Financial Services Focus Group Quarterly Update - Q3 2014

Published on 2014-10-16

Q3 saw the issuance of a raft of regulations related to finance and the financial services industries that impact foreign businesses in China.

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Q3 saw the issuance of a raft of regulations related to finance and the financial services industries that impact foreign businesses in China. One of the highlights is the Notice on Issues Relating to Pilot Scheme of Reform of Administration of Foreign Currency Capital Settlement by Foreign Investment Enterprises in Certain Regions (Circular 36), issued by the State Administration of Foreign Exchange and effective August 4, 2014. Circular 36 liberalises foreign exchange regulations governing conversion and use of foreign currency registered capital by foreign-invested enterprises (FIEs) in 16 designated pilot areas located in special zones. Under Circular 36, FIEs in the 16 pilot areas can choose to freely convert and withdraw 100% of their paid-in foreign currency capital based on actual business needs. FIEs whose principal activity is investment can convert their registered capital in accordance with the actual investment scale. Capital of FIEs that has been converted into RMB can be transferred to the bank accounts of investee companies, provided that the investment is a bona fide investment and complies with the law. This liberalisation provides important financing flexibility for FIEs located in the pilot zones.

The Implementation Measures on Administrative Licensing Items for Foreign Funded Banks (“CBRC Measures”) was promulgated by the China Banking Regulatory Commission on September 11, 2014 and reduce administrative licensing items for foreign-funded banks, simplify procedures for administrative licensing, and unify market access standards for both Chinese-funded and foreign-funded banks. The CBRC Measures also remove restrictions on foreign-funded banks regarding establishment of sub-branches (previously only one sub-branch per city was permitted) and remove minimum operating capital requirements for sub-branches. These welcome measures are important for the expansion of foreign bank business in China.

On the economic side the PBOC is sticking to prudent monetary policy for now. The monetary policy committee is pushing for a market-oriented interest rate reform and the RMB exchange rate formation reform to keep the exchange rate of the currency fundamentally stable at a reasonable and equilibrium level.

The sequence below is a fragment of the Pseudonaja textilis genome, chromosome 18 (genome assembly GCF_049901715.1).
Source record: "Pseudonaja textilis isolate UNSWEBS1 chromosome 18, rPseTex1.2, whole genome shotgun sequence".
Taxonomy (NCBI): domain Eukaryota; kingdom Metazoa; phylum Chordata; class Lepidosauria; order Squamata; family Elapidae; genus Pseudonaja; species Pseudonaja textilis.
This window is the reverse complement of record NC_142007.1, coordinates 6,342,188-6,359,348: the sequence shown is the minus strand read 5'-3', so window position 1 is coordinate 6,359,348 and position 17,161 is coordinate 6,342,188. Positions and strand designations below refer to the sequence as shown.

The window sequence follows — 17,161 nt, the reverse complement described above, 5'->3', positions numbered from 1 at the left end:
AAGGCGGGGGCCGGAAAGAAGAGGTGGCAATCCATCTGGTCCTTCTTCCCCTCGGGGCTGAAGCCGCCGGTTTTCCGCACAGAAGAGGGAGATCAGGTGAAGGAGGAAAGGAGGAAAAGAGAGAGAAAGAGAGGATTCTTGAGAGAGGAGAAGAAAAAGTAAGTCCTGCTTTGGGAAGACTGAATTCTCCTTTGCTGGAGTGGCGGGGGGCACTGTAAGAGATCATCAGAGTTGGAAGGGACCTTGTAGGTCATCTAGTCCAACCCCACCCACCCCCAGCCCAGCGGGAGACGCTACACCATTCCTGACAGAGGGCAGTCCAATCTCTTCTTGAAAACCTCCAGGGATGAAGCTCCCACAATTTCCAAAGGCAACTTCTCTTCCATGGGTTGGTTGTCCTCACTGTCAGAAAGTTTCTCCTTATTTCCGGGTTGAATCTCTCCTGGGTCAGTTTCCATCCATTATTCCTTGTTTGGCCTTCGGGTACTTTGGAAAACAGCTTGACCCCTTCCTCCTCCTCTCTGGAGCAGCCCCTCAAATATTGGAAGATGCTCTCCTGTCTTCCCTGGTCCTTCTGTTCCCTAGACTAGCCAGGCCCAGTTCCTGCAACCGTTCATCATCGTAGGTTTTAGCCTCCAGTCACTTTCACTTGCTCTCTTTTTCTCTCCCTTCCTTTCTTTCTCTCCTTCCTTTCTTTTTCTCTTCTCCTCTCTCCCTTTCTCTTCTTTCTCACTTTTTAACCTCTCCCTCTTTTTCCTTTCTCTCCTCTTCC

Use of the RMB is continuing to gain ground globally and RMB activities are accelerating across European financial centres notably London that has established itself as the major RMB trading hub outside Asia. This also signals a big step forward in the continuing internationalisation of the currency. Payments worldwide using the RMB nearly tripled in value in the two years to August 2014.

The FSFG held its quarterly committee meeting on 11th September at the offices of Standard Chartered hosted by CFO Patrick Sullivan who has now relocated to the number 1 global financial centre. Again we would like to thank Patrick for all his support for the Chamber (and in particular the FSFG) over the years.

The FSFG has continued to provide a range of events for our membership. Following our summer event on inheritance tax that provided an overview of the UK IHT regime to cover domicile (who needs to pay IHT), thresholds (at what wealth level does IHT become payable) and allowances that was held at the Chamber offices, the third quarter began with an Economic Outlook provided by Peter Zhu –a senior Economist at HSBC. This event was well attended with more than 50 people turning up. Then in September we held a fascinating event to discuss the issues of Kidnap & Ransom with speakers from Control Risks and Willis Insurance Group. And finally our Bitcoin event is also ready for later this year where we will examine the significance of the cryptocurrency that we have all heard about and learn from a panel of experts how it is relevant to us and how it might shape the financial world of the future.

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